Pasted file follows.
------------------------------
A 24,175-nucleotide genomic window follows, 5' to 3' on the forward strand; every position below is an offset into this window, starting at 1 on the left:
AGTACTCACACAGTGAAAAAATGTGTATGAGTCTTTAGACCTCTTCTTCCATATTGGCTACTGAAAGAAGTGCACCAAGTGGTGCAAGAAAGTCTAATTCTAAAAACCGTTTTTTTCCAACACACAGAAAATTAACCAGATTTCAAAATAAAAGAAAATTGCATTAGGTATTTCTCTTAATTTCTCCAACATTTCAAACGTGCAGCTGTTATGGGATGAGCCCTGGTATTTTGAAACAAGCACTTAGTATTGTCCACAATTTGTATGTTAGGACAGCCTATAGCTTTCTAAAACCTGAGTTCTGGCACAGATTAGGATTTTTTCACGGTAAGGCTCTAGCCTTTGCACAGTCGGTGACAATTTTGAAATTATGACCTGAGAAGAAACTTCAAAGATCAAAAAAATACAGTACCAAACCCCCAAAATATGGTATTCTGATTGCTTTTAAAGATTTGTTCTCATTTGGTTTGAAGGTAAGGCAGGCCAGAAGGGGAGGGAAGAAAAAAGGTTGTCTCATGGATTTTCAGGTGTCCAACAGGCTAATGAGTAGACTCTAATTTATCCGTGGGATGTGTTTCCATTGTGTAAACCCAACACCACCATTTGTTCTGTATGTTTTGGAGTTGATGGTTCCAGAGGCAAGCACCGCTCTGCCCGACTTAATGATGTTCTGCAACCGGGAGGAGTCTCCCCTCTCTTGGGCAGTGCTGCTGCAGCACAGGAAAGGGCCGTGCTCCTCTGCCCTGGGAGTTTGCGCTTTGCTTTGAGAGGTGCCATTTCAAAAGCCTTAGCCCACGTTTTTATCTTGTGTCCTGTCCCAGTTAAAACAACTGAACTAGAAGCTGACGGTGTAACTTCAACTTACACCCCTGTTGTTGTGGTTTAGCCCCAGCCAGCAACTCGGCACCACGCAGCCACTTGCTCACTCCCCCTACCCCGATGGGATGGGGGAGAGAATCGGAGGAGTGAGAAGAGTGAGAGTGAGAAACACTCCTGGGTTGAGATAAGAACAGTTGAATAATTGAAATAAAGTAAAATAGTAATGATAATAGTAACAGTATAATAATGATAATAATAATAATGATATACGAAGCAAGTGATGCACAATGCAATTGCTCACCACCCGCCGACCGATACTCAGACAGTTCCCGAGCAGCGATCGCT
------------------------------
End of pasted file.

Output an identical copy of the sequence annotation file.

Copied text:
A 24,175-nucleotide genomic window follows, 5' to 3' on the forward strand; every position below is an offset into this window, starting at 1 on the left:
AGTACTCACACAGTGAAAAAATGTGTATGAGTCTTTAGACCTCTTCTTCCATATTGGCTACTGAAAGAAGTGCACCAAGTGGTGCAAGAAAGTCTAATTCTAAAAACCGTTTTTTTCCAACACACAGAAAATTAACCAGATTTCAAAATAAAAGAAAATTGCATTAGGTATTTCTCTTAATTTCTCCAACATTTCAAACGTGCAGCTGTTATGGGATGAGCCCTGGTATTTTGAAACAAGCACTTAGTATTGTCCACAATTTGTATGTTAGGACAGCCTATAGCTTTCTAAAACCTGAGTTCTGGCACAGATTAGGATTTTTTCACGGTAAGGCTCTAGCCTTTGCACAGTCGGTGACAATTTTGAAATTATGACCTGAGAAGAAACTTCAAAGATCAAAAAAATACAGTACCAAACCCCCAAAATATGGTATTCTGATTGCTTTTAAAGATTTGTTCTCATTTGGTTTGAAGGTAAGGCAGGCCAGAAGGGGAGGGAAGAAAAAAGGTTGTCTCATGGATTTTCAGGTGTCCAACAGGCTAATGAGTAGACTCTAATTTATCCGTGGGATGTGTTTCCATTGTGTAAACCCAACACCACCATTTGTTCTGTATGTTTTGGAGTTGATGGTTCCAGAGGCAAGCACCGCTCTGCCCGACTTAATGATGTTCTGCAACCGGGAGGAGTCTCCCCTCTCTTGGGCAGTGCTGCTGCAGCACAGGAAAGGGCCGTGCTCCTCTGCCCTGGGAGTTTGCGCTTTGCTTTGAGAGGTGCCATTTCAAAAGCCTTAGCCCACGTTTTTATCTTGTGTCCTGTCCCAGTTAAAACAACTGAACTAGAAGCTGACGGTGTAACTTCAACTTACACCCCTGTTGTTGTGGTTTAGCCCCAGCCAGCAACTCGGCACCACGCAGCCACTTGCTCACTCCCCCTACCCCGATGGGATGGGGGAGAGAATCGGAGGAGTGAGAAGAGTGAGAGTGAGAAACACTCCTGGGTTGAGATAAGAACAGTTGAATAATTGAAATAAAGTAAAATAGTAATGATAATAGTAACAGTATAATAATGATAATAATAATAATGATATACGAAGCAAGTGATGCACAATGCAATTGCTCACCACCCGCCGACCGATACTCAGACAGTTCCCGAGCAGCGATCGCT